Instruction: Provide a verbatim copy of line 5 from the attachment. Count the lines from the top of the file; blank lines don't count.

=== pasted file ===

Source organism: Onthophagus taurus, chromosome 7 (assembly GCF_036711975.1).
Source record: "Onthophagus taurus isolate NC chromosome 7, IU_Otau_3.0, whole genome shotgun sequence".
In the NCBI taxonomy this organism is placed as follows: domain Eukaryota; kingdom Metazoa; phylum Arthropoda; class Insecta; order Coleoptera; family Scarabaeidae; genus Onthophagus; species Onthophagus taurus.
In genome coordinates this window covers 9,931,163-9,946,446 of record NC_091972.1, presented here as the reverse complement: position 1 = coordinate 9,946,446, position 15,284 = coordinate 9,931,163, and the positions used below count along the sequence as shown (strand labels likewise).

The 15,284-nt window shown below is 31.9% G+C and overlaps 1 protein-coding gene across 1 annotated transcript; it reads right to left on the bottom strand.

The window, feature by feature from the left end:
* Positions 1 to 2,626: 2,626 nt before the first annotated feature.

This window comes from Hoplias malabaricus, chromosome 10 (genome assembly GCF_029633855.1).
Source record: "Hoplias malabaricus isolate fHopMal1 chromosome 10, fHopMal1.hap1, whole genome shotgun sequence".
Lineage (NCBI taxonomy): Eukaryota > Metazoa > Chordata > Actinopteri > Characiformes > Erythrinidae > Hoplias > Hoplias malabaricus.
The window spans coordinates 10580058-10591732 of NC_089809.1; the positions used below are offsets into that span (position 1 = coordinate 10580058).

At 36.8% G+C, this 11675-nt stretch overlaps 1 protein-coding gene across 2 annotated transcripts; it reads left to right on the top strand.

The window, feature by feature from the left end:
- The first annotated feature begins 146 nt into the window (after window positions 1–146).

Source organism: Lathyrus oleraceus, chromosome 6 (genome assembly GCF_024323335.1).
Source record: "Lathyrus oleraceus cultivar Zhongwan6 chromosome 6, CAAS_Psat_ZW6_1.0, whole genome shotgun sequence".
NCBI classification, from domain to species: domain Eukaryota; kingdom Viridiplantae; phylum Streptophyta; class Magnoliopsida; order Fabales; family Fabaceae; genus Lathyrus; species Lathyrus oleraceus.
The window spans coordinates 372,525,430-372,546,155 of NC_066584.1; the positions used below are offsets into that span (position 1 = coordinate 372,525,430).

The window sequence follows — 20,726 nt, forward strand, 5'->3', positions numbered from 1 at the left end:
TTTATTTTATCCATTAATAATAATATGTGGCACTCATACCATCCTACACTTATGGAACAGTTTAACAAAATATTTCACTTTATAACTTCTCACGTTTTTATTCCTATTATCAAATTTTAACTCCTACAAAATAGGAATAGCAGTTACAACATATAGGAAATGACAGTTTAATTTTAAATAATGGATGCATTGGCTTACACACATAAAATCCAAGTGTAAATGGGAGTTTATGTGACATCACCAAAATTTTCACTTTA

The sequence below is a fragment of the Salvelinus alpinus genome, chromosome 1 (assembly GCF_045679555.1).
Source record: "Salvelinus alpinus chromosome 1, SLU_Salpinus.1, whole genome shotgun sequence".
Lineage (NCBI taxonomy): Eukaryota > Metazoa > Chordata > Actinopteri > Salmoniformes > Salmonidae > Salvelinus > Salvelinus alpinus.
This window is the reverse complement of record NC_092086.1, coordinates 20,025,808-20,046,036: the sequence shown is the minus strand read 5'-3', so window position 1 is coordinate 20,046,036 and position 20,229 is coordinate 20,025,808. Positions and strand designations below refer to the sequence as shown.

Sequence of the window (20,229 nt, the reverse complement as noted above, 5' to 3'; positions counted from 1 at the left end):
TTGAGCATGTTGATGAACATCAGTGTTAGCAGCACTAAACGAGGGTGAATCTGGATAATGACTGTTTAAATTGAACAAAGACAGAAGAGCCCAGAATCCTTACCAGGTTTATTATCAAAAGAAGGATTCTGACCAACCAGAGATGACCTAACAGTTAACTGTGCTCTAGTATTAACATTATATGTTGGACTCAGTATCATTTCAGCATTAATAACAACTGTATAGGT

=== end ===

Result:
The 15,284-nt window shown below is 31.9% G+C and overlaps 1 protein-coding gene across 1 annotated transcript; it reads right to left on the bottom strand.